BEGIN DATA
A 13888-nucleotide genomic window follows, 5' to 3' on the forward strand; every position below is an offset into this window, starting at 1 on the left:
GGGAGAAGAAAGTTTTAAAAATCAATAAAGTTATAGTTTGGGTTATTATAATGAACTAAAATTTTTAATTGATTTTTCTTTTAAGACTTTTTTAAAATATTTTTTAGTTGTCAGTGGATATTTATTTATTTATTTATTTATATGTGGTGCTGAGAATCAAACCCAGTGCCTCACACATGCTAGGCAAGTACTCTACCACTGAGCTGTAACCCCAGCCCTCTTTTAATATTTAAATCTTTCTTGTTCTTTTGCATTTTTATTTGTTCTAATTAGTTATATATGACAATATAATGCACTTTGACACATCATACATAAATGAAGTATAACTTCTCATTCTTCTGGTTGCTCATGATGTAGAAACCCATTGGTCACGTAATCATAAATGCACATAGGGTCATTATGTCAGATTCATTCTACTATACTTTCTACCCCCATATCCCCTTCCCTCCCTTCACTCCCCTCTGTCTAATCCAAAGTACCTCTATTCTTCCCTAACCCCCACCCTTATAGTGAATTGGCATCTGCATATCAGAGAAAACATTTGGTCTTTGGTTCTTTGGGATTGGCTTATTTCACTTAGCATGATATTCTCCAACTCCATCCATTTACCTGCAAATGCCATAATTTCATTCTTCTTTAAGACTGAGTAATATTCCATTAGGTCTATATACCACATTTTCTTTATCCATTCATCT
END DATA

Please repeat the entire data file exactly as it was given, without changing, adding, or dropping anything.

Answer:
A 13888-nucleotide genomic window follows, 5' to 3' on the forward strand; every position below is an offset into this window, starting at 1 on the left:
GGGAGAAGAAAGTTTTAAAAATCAATAAAGTTATAGTTTGGGTTATTATAATGAACTAAAATTTTTAATTGATTTTTCTTTTAAGACTTTTTTAAAATATTTTTTAGTTGTCAGTGGATATTTATTTATTTATTTATTTATATGTGGTGCTGAGAATCAAACCCAGTGCCTCACACATGCTAGGCAAGTACTCTACCACTGAGCTGTAACCCCAGCCCTCTTTTAATATTTAAATCTTTCTTGTTCTTTTGCATTTTTATTTGTTCTAATTAGTTATATATGACAATATAATGCACTTTGACACATCATACATAAATGAAGTATAACTTCTCATTCTTCTGGTTGCTCATGATGTAGAAACCCATTGGTCACGTAATCATAAATGCACATAGGGTCATTATGTCAGATTCATTCTACTATACTTTCTACCCCCATATCCCCTTCCCTCCCTTCACTCCCCTCTGTCTAATCCAAAGTACCTCTATTCTTCCCTAACCCCCACCCTTATAGTGAATTGGCATCTGCATATCAGAGAAAACATTTGGTCTTTGGTTCTTTGGGATTGGCTTATTTCACTTAGCATGATATTCTCCAACTCCATCCATTTACCTGCAAATGCCATAATTTCATTCTTCTTTAAGACTGAGTAATATTCCATTAGGTCTATATACCACATTTTCTTTATCCATTCATCT